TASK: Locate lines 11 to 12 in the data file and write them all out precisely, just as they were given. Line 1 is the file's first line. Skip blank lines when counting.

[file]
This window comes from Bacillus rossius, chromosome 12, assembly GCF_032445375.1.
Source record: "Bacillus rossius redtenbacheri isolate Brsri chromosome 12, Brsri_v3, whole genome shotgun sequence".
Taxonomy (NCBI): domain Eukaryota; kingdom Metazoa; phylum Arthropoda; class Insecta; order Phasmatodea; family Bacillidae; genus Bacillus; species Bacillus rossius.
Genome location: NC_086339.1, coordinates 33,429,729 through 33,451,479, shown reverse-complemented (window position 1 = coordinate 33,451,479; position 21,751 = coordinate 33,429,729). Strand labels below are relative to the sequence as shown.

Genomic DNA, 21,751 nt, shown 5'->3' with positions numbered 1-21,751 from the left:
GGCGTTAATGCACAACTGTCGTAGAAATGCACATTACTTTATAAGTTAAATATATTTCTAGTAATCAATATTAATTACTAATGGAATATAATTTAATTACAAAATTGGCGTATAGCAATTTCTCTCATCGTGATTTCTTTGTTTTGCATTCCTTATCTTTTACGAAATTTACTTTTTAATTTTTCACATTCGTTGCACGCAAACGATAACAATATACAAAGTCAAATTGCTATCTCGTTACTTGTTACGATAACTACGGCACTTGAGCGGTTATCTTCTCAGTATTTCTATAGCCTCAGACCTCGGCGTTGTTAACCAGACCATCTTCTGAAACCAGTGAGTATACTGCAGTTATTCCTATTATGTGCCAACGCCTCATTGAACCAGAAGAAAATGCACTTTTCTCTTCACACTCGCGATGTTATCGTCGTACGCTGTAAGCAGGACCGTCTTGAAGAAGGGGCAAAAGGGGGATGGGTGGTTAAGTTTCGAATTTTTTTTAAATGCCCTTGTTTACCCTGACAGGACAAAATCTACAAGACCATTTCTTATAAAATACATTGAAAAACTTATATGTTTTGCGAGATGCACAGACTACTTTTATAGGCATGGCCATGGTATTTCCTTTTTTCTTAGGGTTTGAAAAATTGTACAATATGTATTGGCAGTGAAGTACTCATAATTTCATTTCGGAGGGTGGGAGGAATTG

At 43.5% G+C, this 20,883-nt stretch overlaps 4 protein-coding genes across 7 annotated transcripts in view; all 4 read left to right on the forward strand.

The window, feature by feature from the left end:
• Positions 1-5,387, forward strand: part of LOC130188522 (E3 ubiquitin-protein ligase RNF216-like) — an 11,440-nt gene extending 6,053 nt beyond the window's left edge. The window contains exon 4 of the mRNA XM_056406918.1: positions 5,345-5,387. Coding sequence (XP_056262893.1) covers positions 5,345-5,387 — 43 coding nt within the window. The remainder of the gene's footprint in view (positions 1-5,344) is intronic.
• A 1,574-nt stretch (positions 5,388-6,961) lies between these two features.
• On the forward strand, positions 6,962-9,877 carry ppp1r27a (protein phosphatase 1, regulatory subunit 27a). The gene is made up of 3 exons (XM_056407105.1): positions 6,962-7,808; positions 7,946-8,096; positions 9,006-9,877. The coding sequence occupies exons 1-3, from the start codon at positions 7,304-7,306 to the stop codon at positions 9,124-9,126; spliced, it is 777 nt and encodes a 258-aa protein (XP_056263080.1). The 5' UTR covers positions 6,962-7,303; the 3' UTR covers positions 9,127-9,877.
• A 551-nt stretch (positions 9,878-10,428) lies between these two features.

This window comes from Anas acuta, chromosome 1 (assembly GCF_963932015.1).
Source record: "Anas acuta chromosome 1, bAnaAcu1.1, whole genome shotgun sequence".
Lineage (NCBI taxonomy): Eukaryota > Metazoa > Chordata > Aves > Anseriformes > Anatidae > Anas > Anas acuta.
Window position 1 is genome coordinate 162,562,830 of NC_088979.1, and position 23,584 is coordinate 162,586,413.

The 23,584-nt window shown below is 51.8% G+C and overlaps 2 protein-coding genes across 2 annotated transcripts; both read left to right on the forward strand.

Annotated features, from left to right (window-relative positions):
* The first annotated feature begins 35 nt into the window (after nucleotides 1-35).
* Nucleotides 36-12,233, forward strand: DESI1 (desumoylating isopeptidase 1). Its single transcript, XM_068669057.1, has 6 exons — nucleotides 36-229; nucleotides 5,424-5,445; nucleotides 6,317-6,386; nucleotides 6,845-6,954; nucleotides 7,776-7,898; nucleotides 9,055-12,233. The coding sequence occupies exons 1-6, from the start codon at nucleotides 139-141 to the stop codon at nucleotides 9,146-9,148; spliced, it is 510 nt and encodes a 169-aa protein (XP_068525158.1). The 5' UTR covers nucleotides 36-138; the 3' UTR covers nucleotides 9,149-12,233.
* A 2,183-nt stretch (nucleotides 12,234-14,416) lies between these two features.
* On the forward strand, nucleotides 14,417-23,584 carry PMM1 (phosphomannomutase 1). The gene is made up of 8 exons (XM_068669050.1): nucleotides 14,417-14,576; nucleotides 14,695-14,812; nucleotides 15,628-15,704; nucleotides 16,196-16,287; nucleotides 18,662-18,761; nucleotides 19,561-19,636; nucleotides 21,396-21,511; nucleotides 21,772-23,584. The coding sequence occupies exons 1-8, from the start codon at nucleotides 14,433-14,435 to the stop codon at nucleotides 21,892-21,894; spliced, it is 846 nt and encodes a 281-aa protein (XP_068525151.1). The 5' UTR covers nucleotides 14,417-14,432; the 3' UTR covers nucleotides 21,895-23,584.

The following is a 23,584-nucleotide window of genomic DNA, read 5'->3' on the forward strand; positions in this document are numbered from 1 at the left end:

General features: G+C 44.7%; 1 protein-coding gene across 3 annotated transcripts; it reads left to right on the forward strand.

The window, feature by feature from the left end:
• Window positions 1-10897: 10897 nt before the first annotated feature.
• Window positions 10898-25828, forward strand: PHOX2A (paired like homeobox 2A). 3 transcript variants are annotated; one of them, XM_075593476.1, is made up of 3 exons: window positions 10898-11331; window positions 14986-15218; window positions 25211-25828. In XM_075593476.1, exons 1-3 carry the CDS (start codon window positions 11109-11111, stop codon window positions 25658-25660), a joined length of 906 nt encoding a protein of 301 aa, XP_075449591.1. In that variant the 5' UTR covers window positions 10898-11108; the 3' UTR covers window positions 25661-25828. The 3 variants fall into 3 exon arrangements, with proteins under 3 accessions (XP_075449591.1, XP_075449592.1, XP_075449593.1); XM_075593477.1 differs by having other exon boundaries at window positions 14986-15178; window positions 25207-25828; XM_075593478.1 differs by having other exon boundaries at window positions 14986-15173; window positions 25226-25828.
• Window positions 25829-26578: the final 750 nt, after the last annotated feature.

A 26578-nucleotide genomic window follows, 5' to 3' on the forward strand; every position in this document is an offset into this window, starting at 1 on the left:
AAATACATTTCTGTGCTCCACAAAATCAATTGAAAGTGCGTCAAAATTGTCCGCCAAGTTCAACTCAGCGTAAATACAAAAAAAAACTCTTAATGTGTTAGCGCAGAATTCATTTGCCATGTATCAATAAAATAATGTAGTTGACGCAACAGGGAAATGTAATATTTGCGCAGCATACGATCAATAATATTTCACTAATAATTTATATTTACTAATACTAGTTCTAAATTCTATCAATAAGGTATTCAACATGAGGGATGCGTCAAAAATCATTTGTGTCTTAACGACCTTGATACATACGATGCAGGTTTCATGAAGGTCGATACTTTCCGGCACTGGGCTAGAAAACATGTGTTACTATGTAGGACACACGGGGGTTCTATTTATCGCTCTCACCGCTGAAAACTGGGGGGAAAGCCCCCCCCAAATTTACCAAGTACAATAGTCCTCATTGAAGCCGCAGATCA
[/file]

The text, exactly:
• On the forward strand, positions 6,962-9,877 carry ppp1r27a (protein phosphatase 1, regulatory subunit 27a). The gene is made up of 3 exons (XM_056407105.1): positions 6,962-7,808; positions 7,946-8,096; positions 9,006-9,877. The coding sequence occupies exons 1-3, from the start codon at positions 7,304-7,306 to the stop codon at positions 9,124-9,126; spliced, it is 777 nt and encodes a 258-aa protein (XP_056263080.1). The 5' UTR covers positions 6,962-7,303; the 3' UTR covers positions 9,127-9,877.
• A 551-nt stretch (positions 9,878-10,428) lies between these two features.